South Dakota basketball coach Todd Lee diligently watched every minute of the Kansas Jayhawks’ first nine games before taking his team to Allen Fieldhouse Tuesday night.
It’s safe to say Lee’s scouting report didn’t include anything about denying KU backup point guard Charlie Moore the opportunity to spot up from behind the arc.
“He hasn’t shot it,” Lee said afterward, somewhat in disbelief.
Indeed, Moore had connected on just 13.6 percent of his 3-pointers through nine games.
But Game No. 10 revealed that Moore’s teammates hadn’t bended the truth all those times they insisted through the season’s first several weeks that the 5-foot-11 reserve from Chicago actually was one of the team’s best shooters.
View a gallery of images from Tuesday night's game between the Jayhawks and Coyotes at Allen Fieldhouse.
Moore led the No. 1 Jayhawks to an 89-53 victory over the Coyotes, with a team-high 18 points off the bench, shooting 6-for-9 from long range in 21 minutes.
“I thought I just had confidence,” Moore said of the difference Tuesday night, after producing single digits or going scoreless (twice) in his first nine games of the season. “When I got the ball, I wasn’t hesitating. And my teammates were telling me to shoot the ball. They gave me confidence to do so, and I think they helped me out a lot.”
Remarkably, his 3-for-22 start to the year from 3-point range neither rattled Moore, a redshirt sophomore transfer from Cal, nor his teammates.
Fellow super-sub Mitch Lightfoot (seven points, six rebounds) said the Jayhawks knew it was “a matter of time” before Moore’s breakthrough performance would come.
“He struggled a little bit, but he’s had a great attitude the entire time — kind of like Dave,” Lightfoot added of KU freshman big man McCormack, whose 12 points helped Kansas tally a season-best 40 bench points. “(Moore’s) just been waiting for his opportunity to strike and he did it. We all know he can score because he does it in practice. He did it all last year on the red team (in practices) against great players like Devonte’ (Graham) and Malik (Newman), Svi (Mykhailiuk). So we know he can do it, and he showed you guys that tonight.”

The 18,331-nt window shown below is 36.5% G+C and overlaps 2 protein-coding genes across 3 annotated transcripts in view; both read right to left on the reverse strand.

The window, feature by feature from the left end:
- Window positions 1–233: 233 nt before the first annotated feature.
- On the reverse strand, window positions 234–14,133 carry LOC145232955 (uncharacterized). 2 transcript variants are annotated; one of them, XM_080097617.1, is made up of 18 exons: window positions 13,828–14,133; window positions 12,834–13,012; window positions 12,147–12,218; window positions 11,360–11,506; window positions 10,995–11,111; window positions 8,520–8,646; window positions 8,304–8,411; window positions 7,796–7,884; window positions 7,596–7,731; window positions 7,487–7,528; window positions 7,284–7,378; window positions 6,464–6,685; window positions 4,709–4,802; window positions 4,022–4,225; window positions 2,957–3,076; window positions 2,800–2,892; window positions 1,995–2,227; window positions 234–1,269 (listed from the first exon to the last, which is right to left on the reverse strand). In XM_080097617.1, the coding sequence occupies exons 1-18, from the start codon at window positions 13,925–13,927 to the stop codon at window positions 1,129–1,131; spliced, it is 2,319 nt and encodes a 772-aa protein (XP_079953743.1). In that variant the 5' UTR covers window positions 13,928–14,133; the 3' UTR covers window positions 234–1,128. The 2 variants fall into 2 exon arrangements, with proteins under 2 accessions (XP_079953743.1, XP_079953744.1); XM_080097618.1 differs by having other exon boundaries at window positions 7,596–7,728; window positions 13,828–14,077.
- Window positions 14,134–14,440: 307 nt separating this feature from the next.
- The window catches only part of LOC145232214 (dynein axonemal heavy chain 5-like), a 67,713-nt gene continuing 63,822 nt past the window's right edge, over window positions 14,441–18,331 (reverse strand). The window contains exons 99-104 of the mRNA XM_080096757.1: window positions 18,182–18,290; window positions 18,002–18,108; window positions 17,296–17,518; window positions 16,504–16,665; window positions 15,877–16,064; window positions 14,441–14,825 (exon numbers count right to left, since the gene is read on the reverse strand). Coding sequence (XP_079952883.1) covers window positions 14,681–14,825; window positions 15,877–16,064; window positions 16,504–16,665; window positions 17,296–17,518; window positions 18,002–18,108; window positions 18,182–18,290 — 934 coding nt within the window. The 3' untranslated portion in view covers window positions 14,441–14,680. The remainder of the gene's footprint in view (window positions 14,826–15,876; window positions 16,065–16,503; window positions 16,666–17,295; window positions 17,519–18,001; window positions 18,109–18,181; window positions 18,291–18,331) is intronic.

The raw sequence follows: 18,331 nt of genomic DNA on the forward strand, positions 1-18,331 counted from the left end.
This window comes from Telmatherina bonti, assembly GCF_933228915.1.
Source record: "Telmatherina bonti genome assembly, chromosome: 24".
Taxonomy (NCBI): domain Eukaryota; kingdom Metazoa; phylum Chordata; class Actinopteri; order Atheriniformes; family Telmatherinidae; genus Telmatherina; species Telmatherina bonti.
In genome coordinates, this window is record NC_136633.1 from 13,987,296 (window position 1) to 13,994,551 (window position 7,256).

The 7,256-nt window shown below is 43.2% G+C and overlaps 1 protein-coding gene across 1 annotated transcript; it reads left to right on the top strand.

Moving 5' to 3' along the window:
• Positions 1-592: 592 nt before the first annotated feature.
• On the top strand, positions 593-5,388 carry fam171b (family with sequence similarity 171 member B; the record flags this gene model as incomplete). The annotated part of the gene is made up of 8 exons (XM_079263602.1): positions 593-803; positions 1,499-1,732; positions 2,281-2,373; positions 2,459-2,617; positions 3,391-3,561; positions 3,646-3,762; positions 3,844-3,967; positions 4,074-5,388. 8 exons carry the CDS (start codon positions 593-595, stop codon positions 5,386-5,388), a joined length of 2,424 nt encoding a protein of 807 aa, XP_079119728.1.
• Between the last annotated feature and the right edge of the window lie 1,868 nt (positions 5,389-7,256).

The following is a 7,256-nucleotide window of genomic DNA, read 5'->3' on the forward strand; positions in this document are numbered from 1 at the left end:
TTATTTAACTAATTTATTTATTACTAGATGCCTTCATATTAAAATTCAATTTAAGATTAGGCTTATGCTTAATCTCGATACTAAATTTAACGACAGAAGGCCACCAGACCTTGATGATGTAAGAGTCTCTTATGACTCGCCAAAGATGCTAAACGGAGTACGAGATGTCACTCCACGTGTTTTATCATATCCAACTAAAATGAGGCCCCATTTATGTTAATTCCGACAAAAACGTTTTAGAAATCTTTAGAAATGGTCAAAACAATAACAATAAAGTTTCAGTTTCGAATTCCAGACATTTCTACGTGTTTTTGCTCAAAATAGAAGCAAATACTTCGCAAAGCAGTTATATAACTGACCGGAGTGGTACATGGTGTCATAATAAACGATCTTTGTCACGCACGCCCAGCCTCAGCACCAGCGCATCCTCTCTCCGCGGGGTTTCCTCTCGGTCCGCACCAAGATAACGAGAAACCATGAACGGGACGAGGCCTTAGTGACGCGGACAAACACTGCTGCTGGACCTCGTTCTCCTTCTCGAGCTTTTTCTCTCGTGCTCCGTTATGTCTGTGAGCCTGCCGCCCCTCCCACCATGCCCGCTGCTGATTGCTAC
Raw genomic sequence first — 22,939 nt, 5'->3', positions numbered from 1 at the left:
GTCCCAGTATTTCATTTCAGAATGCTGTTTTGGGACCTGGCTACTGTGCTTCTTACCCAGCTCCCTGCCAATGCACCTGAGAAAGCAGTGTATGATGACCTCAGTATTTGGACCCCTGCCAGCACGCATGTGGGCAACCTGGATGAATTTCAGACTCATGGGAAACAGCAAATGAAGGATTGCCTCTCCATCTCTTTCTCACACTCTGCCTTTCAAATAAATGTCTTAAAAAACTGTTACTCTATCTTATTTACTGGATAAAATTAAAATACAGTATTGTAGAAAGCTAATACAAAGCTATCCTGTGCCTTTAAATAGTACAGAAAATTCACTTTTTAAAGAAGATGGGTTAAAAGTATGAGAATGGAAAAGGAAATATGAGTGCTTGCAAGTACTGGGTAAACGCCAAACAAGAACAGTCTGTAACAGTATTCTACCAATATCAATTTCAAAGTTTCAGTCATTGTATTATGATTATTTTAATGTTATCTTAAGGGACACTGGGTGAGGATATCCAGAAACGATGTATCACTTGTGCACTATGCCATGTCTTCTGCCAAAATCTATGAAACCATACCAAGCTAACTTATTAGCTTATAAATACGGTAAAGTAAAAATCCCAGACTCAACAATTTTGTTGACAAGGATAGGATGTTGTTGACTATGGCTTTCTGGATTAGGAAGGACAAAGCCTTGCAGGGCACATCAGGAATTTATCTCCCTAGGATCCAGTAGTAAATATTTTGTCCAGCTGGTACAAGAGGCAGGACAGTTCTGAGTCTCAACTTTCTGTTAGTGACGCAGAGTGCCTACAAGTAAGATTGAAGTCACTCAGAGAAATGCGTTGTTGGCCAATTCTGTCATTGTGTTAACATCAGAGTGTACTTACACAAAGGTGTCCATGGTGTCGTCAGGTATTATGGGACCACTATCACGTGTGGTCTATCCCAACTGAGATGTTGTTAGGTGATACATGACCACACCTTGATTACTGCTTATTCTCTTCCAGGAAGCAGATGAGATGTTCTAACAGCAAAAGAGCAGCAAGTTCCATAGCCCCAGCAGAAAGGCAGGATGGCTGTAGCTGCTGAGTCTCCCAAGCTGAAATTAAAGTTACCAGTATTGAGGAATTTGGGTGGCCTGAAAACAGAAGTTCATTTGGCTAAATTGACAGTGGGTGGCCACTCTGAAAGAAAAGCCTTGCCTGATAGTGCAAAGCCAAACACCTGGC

Even if no other substitutes had scored for Kansas (10-0), Moore’s 18 points would have served as KU’s new team season-high for bench scoring, with the previous being 17 against Tennessee.
The Jayhawks need a sixth man who can score with consistency. Head coach Bill Self hopes that man is Moore, who once upon a time put up 38 points against UC-Irvine when he played at Cal.
“That’s what we thought all along, that he was going to be our marksman off the bench, so to speak, and give us some offense,” Self said after Moore doubled his previous top scoring output at KU (9 points versus Tennessee). “It hadn’t happened yet. But tonight, it did. Hopefully, that’ll give him some confidence moving forward shooting the ball, because he and Lagerald (Vick) can shoot it at a different level than anybody else can, and we see that every day in practice. So that doesn’t surprise us.”
It was a revelation for those who don’t know what transpires behind the closed doors of KU practices. Including USD’s coach.
“I told him afterwards, I’m glad he figured it out,” Lee said after his team dropped to 6-6. “Hopefully, he keeps shooting the ball well.”
Moore looked like a different player against the Coyotes, not only knocking down shots, but pushing the ball in the open floor, and setting up teammates, with a season-high four assists. His alley-oop pass from the right wing to a cutting Vick delivered the most ruthless slam of the night. Two possessions later, Moore’s 3-pointer from the opposite side of the floor pushed KU’s lead to 30.
Even when he lost the handle on a would-be lob to McCormack — Moore said he got hacked on the arm in the process — it ended up safely in the big man’s hands, and McCormack gathered for a dunk.
The backup guard’s offensive impact was undeniable, as his 15 second-half points helped a 10-point halftime lead balloon to as many as 37 points by the game’s final minutes.
As the Jayhawks have proven in their 10-0 start to the season, there isn’t anyone they can rely on offensively with any consistency other than Dedric Lawson and Lagerald Vick.
Now that Moore has shown the public the type of player he has been when the cameras aren’t on, he’ll need to keep giving KU a spark off the bench.
He never wondered through November and the first couple of weeks of December whether his shots would start connecting.
“Tonight, the ball happened to fall,” Moore said with confidence.
Now comes the more difficult part: becoming the consistent 3-point threat and bench scorer this team needs, through January, February and March.